COVID-19 has rewritten many rules of daily living, disrupted plans and reordered assumptions. For those struggling paycheck to paycheck, life got tougher. But for others who still have a paycheck, they had less on which to spend money. Working from home meant no commuting expenses, less gas consumption, trips cancelled, dinners at home or takeout eschewing fancy restaurant outings...boring, perhaps, but lowered expenses. The upshot? More savings.
The monthly personal savings rate in America ranged from 6.5 percent in July, 2016, jumping to a range between 7.2% to 8.8% in 2018-2019 as job numbers grew and unemployment hit record lows. But as pandemic shutdowns ensued, the savings rate soared, hitting an all-time record of 33 percent in April, 2020. As stir crazy people began to move around and spend, monthly savings rates started to drop, hitting 19 percent as of June, 2020. (Bureau of Economic Analysis; Statista.com).
Economists doubt that these piles of cash represent a sustainable change in habits, theorizing that ultimately deferred plans, projects, trips, and back to the office will stimulate spending as COVID-19 fears lessen, and we get a reliable vaccine. But, hopefully, lessons learned will linger. When personal or national black swans cause disruptions to life and plans, having a liquid savings security blanket is peace-of-mind, conferring options and choices on those so blessed.
Per Bankrate’s 2019 Financial Security Index survey, only 40 percent of Americans could cover an unexpected $1,000 expense from savings. Of the 60 percent without sufficient funds, roughly 33 percent would float the expense on a credit card or borrow from some other source. The others weren’t sure what they’d do.
Financial advisers generally recommend at least six to eight months of living expenses in cash reserves to handle unexpected expenses. Given the vagaries of life, up your buffer of liquid cash to the point where you and your family could live for at least a year if one or both of you incur an income interruption. That’s freedom from worry. Freedom to make a job change if need be. It may save your marriage. Financial stress is a leading cause of divorce.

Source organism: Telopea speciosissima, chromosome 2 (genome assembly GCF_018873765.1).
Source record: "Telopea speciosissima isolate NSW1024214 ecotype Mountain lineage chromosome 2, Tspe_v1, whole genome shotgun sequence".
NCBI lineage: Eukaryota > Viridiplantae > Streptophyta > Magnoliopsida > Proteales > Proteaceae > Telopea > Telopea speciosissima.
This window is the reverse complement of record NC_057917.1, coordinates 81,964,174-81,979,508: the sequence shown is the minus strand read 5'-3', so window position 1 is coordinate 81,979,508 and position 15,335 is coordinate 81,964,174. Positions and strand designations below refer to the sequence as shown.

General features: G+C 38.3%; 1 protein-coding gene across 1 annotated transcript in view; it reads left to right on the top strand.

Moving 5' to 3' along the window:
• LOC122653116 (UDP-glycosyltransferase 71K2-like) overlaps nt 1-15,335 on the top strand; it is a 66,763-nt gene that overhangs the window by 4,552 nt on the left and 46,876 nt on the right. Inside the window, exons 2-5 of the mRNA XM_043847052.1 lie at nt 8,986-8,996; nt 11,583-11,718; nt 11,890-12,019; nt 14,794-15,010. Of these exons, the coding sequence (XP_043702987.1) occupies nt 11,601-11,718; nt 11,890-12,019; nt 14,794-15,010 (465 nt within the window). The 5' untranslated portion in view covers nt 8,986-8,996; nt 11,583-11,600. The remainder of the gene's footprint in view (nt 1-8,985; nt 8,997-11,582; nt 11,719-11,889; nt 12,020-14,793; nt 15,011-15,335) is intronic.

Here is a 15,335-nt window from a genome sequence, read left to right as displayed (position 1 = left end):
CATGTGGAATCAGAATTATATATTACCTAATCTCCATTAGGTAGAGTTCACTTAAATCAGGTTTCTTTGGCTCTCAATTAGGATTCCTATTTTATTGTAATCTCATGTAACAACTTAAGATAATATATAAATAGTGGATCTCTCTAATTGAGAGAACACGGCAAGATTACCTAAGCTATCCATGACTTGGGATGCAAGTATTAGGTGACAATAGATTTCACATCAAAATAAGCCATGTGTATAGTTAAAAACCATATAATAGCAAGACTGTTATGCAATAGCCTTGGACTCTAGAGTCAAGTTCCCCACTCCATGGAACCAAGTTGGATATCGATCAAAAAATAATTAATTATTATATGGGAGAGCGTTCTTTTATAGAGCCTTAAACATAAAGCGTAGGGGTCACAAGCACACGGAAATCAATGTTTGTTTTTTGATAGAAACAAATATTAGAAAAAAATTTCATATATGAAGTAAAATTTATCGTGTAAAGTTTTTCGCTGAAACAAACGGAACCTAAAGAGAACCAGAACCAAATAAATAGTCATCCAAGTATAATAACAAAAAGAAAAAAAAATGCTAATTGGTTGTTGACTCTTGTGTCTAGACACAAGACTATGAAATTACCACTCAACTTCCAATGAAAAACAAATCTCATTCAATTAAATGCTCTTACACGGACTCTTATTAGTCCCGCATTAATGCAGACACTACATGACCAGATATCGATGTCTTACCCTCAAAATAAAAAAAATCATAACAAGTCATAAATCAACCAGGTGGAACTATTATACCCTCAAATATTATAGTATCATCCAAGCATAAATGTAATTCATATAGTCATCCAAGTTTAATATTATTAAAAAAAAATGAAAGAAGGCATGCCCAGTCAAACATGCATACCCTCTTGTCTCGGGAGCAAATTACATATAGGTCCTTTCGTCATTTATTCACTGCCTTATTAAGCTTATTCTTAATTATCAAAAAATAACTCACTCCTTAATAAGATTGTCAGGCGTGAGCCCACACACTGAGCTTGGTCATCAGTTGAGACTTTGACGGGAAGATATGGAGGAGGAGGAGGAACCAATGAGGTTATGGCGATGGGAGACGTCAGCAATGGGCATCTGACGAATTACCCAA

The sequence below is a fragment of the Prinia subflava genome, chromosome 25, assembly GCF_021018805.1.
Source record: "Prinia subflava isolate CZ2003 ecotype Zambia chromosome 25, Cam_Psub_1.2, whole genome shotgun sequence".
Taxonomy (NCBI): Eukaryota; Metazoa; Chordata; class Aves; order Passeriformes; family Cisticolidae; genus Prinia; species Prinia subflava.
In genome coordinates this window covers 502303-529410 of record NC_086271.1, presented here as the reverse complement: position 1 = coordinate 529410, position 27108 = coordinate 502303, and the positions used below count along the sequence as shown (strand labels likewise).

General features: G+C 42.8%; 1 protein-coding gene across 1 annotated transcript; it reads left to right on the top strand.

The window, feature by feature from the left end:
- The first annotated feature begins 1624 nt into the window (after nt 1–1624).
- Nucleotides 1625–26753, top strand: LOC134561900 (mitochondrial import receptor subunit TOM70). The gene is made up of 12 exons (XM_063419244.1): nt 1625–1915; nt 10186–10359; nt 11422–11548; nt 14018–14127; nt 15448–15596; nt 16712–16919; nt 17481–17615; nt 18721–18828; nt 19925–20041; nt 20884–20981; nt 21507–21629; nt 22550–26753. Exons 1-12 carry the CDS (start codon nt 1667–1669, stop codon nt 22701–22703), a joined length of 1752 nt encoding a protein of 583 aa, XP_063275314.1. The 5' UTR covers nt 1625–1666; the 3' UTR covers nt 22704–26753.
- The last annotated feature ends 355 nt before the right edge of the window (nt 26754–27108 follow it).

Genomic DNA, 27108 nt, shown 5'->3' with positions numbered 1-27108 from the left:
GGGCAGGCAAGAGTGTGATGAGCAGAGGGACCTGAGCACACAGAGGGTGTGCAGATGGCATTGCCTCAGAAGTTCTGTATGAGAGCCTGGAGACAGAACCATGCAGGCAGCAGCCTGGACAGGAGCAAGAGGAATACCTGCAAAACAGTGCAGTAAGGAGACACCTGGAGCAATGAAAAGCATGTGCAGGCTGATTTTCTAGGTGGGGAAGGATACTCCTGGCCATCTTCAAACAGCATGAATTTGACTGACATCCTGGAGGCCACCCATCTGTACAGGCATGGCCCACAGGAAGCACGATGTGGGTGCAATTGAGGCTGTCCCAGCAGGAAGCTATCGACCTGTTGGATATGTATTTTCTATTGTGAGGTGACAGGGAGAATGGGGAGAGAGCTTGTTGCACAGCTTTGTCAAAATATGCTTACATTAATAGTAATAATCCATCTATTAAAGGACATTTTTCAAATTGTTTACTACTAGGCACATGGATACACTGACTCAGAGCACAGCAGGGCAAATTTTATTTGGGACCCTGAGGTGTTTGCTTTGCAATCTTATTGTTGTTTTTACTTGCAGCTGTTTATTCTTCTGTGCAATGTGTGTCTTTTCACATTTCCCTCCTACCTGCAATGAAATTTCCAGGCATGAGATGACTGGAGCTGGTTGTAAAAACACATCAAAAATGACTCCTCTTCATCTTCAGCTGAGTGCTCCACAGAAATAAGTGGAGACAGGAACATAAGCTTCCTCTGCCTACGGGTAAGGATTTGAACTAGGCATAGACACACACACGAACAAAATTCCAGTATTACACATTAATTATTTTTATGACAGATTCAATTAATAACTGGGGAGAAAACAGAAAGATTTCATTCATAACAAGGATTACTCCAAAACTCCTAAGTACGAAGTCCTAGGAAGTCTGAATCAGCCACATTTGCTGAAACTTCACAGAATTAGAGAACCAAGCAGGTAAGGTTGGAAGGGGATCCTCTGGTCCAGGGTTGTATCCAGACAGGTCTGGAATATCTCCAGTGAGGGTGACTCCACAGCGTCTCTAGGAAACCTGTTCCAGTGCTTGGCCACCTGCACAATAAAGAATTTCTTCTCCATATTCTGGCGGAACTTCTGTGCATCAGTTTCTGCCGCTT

Some experts espouse a 50/30/20 savings formula. Out of net income, allocate 20 percent for savings and paying down debt, eliminating expensive credit card interest first, then other debt such as student loans. Allocate 30 percent for “wants,” such as dining out, entertainment and internet. Fifty percent goes toward “needs,” necessities such as rent or mortgage, utilities, food, current credit card charges, other essentials.
We haven’t mentioned children, a drain on the Bank of Mom and Dad for 25 years or more per child. Having a solid nest egg and good savings and spending habits before your first bundle of joy arrives is fundamental to a peaceful marriage. A February 2018 report from the U.S. Department of Agriculture opined, “Adding a child represents a major financial stress.” For a middle-income family, the cost of raising a child in 2018 dollars was pegged at $233,610, excluding costs for college or vocational training.
Young people are delaying marriage and family formation. Per the Census Bureau, the average age for first marriage for men is approaching 30, for women, 28. Children are arriving later than in the past. More couples are reaching their 50s with very expensive years ahead for kid’s activities, educations, cars, clothes, trips, etc., as parents begin to focus on shrinking time frames relative to retirement, business succession and financial independence age-related goals.
Note the goal of “financial independence,” absolute nirvana when it comes to fulfilling and purpose-driven peace of mind and flexibility. Getting there will require a solid financial and career development plan, and, yes, sacrifice as money is set aside for the future based on goals and timeframes.
An emergency fund in safe insured savings plans will yield little in terms of interest today, but ready cash has it’s place. Work with an adviser to establish goal and growth-oriented investments, with an understanding of “long-term” risk/reward implications. As taxable income grows, tax reduction strategies play a role. Tax-wise planning is likely to be more important given record deficit spending by Uncle Sam and virtual certainty that taxes will rise in coming years.
Invest in yourself, training, education, growing in strength and earning power by adding skills and knowledge. Then boost your savings rate. Invest early, often and wisely.
Follow the Warren Buffett Rule: “Do not save what is left after spending, but spend what is left after saving.” Add to that advice from Thomas Jefferson who urged, “Never spend your money before you have it.” Timeless counsel!